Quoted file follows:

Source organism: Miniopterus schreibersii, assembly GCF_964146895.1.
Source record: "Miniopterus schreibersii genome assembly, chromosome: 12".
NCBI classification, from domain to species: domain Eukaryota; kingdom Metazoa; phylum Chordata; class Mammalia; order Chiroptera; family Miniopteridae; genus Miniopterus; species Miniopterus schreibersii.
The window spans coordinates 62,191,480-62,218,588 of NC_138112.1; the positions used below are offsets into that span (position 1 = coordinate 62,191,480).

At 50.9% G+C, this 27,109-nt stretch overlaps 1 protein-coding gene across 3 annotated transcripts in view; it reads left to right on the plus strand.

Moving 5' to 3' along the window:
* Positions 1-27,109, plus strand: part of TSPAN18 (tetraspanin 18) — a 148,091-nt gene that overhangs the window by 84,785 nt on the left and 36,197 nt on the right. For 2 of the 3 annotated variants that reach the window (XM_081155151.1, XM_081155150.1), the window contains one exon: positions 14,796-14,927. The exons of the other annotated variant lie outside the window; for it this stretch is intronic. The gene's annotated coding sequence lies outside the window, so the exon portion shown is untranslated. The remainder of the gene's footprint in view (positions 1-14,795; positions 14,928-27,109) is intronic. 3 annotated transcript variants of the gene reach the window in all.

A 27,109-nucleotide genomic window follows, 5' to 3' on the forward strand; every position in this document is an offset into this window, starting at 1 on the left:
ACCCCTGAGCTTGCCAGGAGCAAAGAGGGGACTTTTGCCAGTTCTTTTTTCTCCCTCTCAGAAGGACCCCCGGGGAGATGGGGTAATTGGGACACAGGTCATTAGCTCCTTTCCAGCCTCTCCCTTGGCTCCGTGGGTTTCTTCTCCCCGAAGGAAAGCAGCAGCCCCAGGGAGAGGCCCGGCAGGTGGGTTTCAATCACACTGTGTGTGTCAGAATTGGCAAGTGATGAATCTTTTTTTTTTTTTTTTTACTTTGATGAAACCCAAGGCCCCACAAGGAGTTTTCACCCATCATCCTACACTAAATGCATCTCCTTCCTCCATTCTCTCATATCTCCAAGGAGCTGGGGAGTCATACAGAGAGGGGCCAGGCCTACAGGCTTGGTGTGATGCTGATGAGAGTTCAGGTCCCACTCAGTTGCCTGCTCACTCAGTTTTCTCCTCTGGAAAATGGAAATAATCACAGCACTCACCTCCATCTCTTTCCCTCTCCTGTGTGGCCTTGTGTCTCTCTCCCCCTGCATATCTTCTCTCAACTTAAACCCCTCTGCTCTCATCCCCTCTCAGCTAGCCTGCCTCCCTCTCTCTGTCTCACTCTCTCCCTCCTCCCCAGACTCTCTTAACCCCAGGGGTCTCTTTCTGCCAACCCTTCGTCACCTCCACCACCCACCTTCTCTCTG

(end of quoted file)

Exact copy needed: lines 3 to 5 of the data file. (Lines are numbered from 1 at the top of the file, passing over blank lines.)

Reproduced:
NCBI classification, from domain to species: domain Eukaryota; kingdom Metazoa; phylum Chordata; class Mammalia; order Chiroptera; family Miniopteridae; genus Miniopterus; species Miniopterus schreibersii.
The window spans coordinates 62,191,480-62,218,588 of NC_138112.1; the positions used below are offsets into that span (position 1 = coordinate 62,191,480).

At 50.9% G+C, this 27,109-nt stretch overlaps 1 protein-coding gene across 3 annotated transcripts in view; it reads left to right on the plus strand.